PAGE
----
When you make a change to your diet such as going vegan, you might be worried about making sure you are getting all the essential vitamins and minerals to stay healthy. One mineral that people can be concerned about when going vegan is iron. Typically, when people think of iron they think of red meat or fish as the main and most important source of iron. Thankfully, that isn’t true and there are plenty of plant-based sources of iron!
What is iron and why do you need it?
Iron is an essential nutrient, as in you can’t make it, you have to obtain it from your diet. Iron is essential for the production of haemoglobin. Haemoglobin is a protein found in red blood cells that carries oxygen around the body. Iron also plays a role in you immune system and is important for the production of collagen. So that all said, iron is a pretty important nutrient that you need to stay healthy!
How much iron do you need per day?
The UK government recommends(1):
For women – 14.8mg a day
For men – 8.7mg a day
The amount is higher for women as they typically need more iron due to having periods.
Over 30% of the world’s population is deficient in iron and iron deficiency is the most common nutrient deficiency in the world(2)
People might assume that vegans and vegetarians are more likely to be iron deficient than their meat eating counterparts, but this isn’t true. Studies(3,4) have shown that generally people who follow vegetarian and vegan diets are not at higher risk of iron deficiency. Groups at highest risk of iron deficiency are usually women who menstruate, children, or people who follow very restrictive diets.
It might take a bit more planning and thought to make sure you get all the iron you need on a vegan diet but it can be done. There are vegetables high in iron, as well as other foods like beans and nuts. If you focus on eating a variety of foods and ensure you include high iron foods you will be well on your way to reaching your iron goals.
So what foods should you be eating? This isn’t an exhaustive list of plant-based foods that contain iron but they are some of the foods with a high iron content.
Vegan Sources of Iron
Per 100g – 2.7mg of iron
Spinach is a great addition to any diet, it is low calorie and can make a great base to salads, but you could also add a handful to pasta or stir in a curry to boost your meals nutrition.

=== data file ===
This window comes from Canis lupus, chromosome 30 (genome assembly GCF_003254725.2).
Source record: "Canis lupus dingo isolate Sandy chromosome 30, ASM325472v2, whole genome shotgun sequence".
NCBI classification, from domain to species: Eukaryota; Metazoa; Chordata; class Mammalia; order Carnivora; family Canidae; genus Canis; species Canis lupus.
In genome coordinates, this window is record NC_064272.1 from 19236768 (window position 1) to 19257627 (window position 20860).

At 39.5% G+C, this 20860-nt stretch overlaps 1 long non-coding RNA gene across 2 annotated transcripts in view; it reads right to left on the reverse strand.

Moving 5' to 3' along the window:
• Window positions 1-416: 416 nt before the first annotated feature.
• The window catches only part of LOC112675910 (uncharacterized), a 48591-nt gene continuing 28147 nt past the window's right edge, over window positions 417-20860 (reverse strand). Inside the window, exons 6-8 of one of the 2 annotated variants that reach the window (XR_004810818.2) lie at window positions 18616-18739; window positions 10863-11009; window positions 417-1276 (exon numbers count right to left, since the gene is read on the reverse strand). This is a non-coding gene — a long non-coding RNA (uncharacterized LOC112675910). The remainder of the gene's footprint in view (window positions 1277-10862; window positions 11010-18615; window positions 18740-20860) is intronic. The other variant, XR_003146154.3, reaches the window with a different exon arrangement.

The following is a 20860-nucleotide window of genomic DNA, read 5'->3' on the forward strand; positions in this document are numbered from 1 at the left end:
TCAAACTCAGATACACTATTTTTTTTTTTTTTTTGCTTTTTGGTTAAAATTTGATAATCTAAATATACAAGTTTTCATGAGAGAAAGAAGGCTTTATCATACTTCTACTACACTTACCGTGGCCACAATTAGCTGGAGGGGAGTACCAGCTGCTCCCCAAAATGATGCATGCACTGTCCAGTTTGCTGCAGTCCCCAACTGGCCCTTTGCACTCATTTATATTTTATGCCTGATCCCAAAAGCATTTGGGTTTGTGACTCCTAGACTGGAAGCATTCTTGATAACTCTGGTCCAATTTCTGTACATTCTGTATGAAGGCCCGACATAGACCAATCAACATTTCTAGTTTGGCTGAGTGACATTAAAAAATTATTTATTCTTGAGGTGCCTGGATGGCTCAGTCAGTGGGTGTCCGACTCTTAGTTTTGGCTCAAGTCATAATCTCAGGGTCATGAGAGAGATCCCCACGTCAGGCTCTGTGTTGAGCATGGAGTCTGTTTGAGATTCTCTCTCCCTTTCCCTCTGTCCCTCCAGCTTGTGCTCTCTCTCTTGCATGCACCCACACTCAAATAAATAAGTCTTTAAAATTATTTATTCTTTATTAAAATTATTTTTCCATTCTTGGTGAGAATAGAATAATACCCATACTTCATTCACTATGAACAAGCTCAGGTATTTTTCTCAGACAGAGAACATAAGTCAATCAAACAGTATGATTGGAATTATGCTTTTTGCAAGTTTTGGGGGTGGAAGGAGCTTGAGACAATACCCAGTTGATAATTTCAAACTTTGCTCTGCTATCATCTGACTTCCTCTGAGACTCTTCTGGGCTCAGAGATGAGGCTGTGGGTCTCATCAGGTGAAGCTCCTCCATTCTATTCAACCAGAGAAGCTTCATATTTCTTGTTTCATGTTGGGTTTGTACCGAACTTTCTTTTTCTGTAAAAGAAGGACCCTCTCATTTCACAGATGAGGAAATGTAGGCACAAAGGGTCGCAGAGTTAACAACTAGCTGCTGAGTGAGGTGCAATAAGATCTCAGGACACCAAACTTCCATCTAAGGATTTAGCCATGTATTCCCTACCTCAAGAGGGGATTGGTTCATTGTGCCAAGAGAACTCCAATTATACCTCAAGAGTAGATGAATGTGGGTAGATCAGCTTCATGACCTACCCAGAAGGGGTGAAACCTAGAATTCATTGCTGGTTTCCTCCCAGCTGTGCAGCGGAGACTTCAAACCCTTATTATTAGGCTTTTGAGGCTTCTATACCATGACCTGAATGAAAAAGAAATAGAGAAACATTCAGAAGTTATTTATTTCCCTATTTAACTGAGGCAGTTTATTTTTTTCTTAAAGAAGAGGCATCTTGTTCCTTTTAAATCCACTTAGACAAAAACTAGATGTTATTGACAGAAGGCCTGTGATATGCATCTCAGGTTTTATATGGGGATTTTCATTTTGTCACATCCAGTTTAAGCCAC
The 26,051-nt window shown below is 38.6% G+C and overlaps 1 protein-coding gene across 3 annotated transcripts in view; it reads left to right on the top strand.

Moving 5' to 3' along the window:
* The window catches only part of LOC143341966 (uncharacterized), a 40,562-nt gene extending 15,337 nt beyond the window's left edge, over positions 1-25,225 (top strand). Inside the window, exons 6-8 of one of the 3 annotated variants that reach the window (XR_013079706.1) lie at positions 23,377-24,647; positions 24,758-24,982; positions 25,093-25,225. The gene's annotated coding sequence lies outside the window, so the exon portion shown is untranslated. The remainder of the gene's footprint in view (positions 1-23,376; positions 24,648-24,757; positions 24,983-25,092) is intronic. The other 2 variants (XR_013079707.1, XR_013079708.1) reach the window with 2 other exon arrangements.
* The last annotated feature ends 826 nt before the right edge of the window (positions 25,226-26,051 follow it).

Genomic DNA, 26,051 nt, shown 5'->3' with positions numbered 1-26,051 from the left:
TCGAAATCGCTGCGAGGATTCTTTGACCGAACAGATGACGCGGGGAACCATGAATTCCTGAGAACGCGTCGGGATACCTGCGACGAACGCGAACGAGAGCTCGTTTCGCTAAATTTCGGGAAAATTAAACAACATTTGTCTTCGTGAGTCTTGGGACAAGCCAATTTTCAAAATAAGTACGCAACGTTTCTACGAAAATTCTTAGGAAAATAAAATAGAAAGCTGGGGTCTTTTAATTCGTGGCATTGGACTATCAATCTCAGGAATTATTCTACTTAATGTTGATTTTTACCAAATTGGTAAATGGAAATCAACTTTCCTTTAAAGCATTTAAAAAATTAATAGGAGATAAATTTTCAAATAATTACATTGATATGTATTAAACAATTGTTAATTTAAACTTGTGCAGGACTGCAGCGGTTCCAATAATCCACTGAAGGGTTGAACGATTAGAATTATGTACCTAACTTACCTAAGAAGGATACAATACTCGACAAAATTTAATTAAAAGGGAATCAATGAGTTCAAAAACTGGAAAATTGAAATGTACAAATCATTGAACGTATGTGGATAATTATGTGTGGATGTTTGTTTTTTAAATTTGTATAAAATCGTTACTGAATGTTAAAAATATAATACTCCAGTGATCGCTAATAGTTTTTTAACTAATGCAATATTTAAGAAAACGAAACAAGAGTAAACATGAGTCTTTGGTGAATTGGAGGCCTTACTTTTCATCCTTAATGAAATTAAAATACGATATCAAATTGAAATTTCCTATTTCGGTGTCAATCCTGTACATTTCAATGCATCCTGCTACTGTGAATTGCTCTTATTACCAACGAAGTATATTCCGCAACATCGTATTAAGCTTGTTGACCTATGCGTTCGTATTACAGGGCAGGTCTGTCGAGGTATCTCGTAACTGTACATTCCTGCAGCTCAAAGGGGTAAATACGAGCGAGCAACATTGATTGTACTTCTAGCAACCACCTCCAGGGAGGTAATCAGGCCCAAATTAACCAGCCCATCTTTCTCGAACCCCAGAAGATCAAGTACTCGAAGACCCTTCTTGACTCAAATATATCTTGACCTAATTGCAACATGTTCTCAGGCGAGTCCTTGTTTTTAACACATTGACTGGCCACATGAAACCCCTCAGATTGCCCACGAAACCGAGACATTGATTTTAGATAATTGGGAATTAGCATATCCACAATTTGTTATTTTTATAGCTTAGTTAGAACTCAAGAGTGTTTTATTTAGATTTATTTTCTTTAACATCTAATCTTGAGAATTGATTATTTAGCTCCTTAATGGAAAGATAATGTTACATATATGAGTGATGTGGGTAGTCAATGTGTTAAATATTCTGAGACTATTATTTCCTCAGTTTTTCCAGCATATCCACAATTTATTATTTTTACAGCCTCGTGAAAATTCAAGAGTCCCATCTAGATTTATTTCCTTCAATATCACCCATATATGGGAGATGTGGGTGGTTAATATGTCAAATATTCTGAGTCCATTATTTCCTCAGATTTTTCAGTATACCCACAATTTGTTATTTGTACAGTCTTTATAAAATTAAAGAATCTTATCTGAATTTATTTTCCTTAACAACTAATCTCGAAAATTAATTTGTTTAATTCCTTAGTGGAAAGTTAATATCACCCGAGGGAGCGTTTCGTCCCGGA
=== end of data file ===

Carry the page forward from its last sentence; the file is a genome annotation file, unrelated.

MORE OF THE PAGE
Per 30g – 3.4mg of iron
Dark chocolate is a good source of iron, but also antioxidants. Make sure you buy dark chocolate with at least 60% cocoa solids to ensure you are actually getting iron from it.
Per 100g – 5.4 mg of iron
Not only is tofu an excellent source of iron, but it is also a great source of vegan protein. Tofu is a really versatile food that can be blended into smoothies, made into chocolate pudding, or used in savoury meals like stir fry and curry.
Per 200g (cooked) – 6.6mg of iron
Lentils are a great meat alternative for vegans, full of iron but also fibre, they work great in a bolognese or a vegan Shepards pie.
Per 210g (half a can) – 3.3mg of iron
Baked beans are a British cupboard staple and for good reason. They are super tasty, make a quick and easy snack, and are nutritious.
Per 160g – 4.5mg of iron
Tempeh, similarly too tofu, is made using soy beans which is what makes it so high in iron. It is also rich in protein and makes a great addition to curries or you could even make tempeh bacon.
Per 30g – up to 4.4mg of iron
The iron levels in cereal will depend on what cereal you buy, but many UK cereals are fortified. For example, 2 weetabix gives you 4.5mg of iron. Cereal can be a healthy way to start your day, especially when paired with a serving of fruit and topped with seeds and nuts.
Per 180g (cooked) – 2.7mg of iron
Quinoa makes a delicious change from rice. It is quick to cook and is higher in not only protein than most other grains but also important micronutrients like magnesium and folate.
Per 28g – 2.8mg of iron
Pumpkin seeds may be tiny but they are nutrient powerhouses. They are perfect mixed into a salad or added to your breakfast.
What are symptoms of iron deficiency?
If you are experiencing any of the following it might be due to iron deficiency(5):
– Pale skin
– Cold hands and feet
– Shortness of breath
– Sores on your tongue
– Brittle fingernails
However, it is important to go visit you GP if these symptoms are persisting who can confirm it is iron deficiency with a blood test and check for other potential causes.
How to increase iron absorption?
The foods you eat effect how well the iron from your food is absorbed. If you want to boost iron absorption, including vitamin C rich foods in your diet can really help(6). Foods such as citrus fruit, leafy veg, broccoli, and strawberries to name a few. You could have a glass of OJ with your iron rich cereal, or make a veg heavy stir fry with tofu to help reach your iron goals.
What decreases iron absorption?
Tea and coffee are the major culprits when it comes to decreasing iron absorption(7). This doesn’t mean you can never drink them again, but try and avoid having them with meals or at the same time as taking an iron supplement. Other things that can inhibit iron absorption are calcium supplements, again, just make sure not to take them with meals.
- Saunders, A.V., Craig, W.J., Baines, S.K. and Posen, J.S., 2013. Iron and vegetarian diets. The Medical Journal of Australia, 199(4), pp.S11-S16.
- Slywitch, E., Savalli, C., Duarte, A.C.G. and Escrivão, M.A.M.S., 2021. Iron deficiency in vegetarian and omnivorous individuals: Analysis of 1340 individuals. Nutrients, 13(9), p.2964.
- Zijp, I.M., Korver, O. and Tijburg, L.B., 2000. Effect of tea and other dietary factors on iron absorption. Critical reviews in food science and nutrition, 40(5), pp.371-398.
- Ems, T., St Lucia, K. and Huecker, M.R., 2022. Biochemistry, iron absorption. In StatPearls [internet]. StatPearls Publishing.
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